Why go screen free?

Have we ever let our kids play tablets or watch tv mindlessly?  Yes.

Will we ever again?  Probably not.

What happened?

It was the first practice for my girls’ competitive cheerleading team, and my boys were looking around, bored, sticky and hot in the crowded viewing area to see if there were other kids to play with.  There were, there were almost ten other boys Caleb’s age, but they all had their necks flexed as far forward as possible, transfixed by tiny flashing screens.  There were even kids as young as Owen (who is two by the way) breathlessly holding onto their parents’ cell phones as surprise egg videos played for them.  At one point, a mom was receiving a call, when she tried to retrieve her cell phone from her toddler… you would have thought she was trying to pull out her kidney!  All the moms seemed to nod, knowingly.

Hey, I am a mom of 4, I totally get public displays of bad behaviour, but can we not see a causal link here parents?  This technology is addictive and inappropriate for this age.

The day this happened, I did still allow my kids to access screens at least most week days.  When Owen napped, the other kids could have an hour or so of tablet or tv time. Although I didn’t love it, I figured it gave me a chance to catch up on work I needed to do or have some alone time.

However, watching those small children clutching onto those screens as fiercely as a drug addict would his next hit… it flipped a switch inside of me.

It has now been a month, and I can’t see us going back to screens.  The changes that I have witnessed have been spectacular and as I have researched further into screens and their impact on young people, it has solidified my decision.

Look out for part 2 on how we have removed screens.

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Winter hike with tots

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Owen is learning how to walk in the snow covered branches, leaves and rocks.  Not an easy task for a 14 month old!  Although, soft and squishy footwear allows him to use his feet more effectively.

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Belle found a small creek, we stopped to play for about half an hour.  She poked it, threw things in it and finally dipped her boot in it.  She decided against a full soaker this time…. but she found a giant puddle down the trail, so don’t worry, she was able to get messy!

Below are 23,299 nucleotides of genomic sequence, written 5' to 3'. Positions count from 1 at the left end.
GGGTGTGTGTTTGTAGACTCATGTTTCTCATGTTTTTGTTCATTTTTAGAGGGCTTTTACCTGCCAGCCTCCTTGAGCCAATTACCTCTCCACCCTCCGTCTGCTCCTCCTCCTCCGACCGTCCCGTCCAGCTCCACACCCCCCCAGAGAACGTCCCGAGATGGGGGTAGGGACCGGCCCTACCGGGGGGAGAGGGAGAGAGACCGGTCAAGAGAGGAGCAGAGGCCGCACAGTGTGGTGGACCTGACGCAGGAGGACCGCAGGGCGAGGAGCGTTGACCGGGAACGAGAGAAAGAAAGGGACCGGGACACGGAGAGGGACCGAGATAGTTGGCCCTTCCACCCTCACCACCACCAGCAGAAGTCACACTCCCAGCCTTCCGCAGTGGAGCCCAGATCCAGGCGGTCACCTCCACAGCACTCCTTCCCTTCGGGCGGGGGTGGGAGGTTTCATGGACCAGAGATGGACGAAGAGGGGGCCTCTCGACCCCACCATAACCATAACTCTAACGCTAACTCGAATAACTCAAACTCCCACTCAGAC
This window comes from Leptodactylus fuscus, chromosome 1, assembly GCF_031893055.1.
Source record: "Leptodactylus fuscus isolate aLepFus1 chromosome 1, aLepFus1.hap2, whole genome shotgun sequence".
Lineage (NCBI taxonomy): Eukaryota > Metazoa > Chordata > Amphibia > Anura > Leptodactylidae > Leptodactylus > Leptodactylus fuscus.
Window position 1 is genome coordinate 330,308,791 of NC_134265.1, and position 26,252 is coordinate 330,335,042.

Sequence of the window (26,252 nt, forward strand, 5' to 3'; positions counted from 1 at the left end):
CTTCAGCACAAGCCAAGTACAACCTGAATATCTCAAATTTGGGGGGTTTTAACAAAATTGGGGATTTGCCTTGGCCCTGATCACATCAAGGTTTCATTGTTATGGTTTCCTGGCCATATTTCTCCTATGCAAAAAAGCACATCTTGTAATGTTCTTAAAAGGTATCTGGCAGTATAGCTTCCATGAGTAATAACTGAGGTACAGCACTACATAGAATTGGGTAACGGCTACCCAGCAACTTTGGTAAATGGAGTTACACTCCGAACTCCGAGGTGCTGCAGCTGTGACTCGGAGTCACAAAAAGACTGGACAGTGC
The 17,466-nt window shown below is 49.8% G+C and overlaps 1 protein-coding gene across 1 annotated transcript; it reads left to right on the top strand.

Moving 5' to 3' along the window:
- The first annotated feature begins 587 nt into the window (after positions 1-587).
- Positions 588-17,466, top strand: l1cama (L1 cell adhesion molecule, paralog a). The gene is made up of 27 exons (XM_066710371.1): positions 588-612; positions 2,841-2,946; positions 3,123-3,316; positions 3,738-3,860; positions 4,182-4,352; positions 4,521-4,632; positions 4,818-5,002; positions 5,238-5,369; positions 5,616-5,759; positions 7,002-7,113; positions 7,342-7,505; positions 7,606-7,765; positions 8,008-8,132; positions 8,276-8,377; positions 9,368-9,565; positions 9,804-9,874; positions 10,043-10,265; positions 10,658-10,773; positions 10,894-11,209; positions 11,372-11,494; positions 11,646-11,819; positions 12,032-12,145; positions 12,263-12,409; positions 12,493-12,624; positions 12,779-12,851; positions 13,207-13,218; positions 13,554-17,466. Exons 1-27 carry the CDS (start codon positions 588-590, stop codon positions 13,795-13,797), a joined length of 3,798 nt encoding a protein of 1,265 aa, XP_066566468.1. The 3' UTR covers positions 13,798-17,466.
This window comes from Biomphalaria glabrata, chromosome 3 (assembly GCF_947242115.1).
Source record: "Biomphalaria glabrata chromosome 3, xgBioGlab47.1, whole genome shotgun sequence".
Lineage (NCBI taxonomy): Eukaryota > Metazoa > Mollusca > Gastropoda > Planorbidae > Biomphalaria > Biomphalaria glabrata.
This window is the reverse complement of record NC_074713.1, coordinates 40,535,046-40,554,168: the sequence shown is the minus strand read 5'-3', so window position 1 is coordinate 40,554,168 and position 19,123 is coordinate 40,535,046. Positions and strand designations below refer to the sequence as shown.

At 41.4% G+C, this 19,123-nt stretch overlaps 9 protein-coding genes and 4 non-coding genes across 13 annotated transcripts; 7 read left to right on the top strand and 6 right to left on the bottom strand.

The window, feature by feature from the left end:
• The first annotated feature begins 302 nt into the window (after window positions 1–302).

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After walking around and eating a tonne of snow, Owen fell asleep in the stroller.  This worked out great, because we didn’t have to rush home for nap time and got to play in the snowy forest even longer!

Forest kindergarten

How to start your own forest school

I have been reading everything I can get my hands on lately about forest kindergartens.

In our family, we try to get our kids outside as much as possible.  I took some outdoor education classes in University and grew up with an enviromentalist dad… so lots of hiking, provincial parks, overnight camp, enjoying nature… and of course learning about composting.

When I heard about forest kindergartens, I have been looking everywhere to see if there is an outdoor school option nearby…. there isn’t.

However, it is really great that there are so many resources available, books, videos and online.

Some of my favourite books so far are:

Richard Louv’s Last child in the woods – which discusses the real dangers of keeping your kids indoors, hint: nature deficit disorder.

Lenore Skenazy’s Free range kids, which puts danger into perspective for the worried parent.

Mike Lanza’s Playborhood, that has many fun ideas for your neighbourhood.

However, my most recent read, which sent me down my most recent rabbit hole of outdoor education and my discovery of forest kindergartens, is the book The Danish way of parenting.  This book struck me as the ideal way to raise children.  Filled with play, a mellow approach, closeness.  This is probably one of my favourite all time parenting reads, along with free range kids, which was really hard to top.

Today, it was beautiful here, so I took the oldest out of school and we had our own forest kindergarten.

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How to start homeschooling

 

 

We spent just over 4 hours in the forest.  We learned about how trees grow, saw ladybugs, and investigated moss.  We climbed many logs, and jumped in lots of puddles.  The kids sang and worked together to build shelters.  We brought along lunch and took our time playing in a few great spots.  When it was time to move on, I warned them early, then clapped my hands twice, they responded with 2 claps. I then moved along and they followed along behind me, ahead of me, and sometimes stopping to check out the forest near me.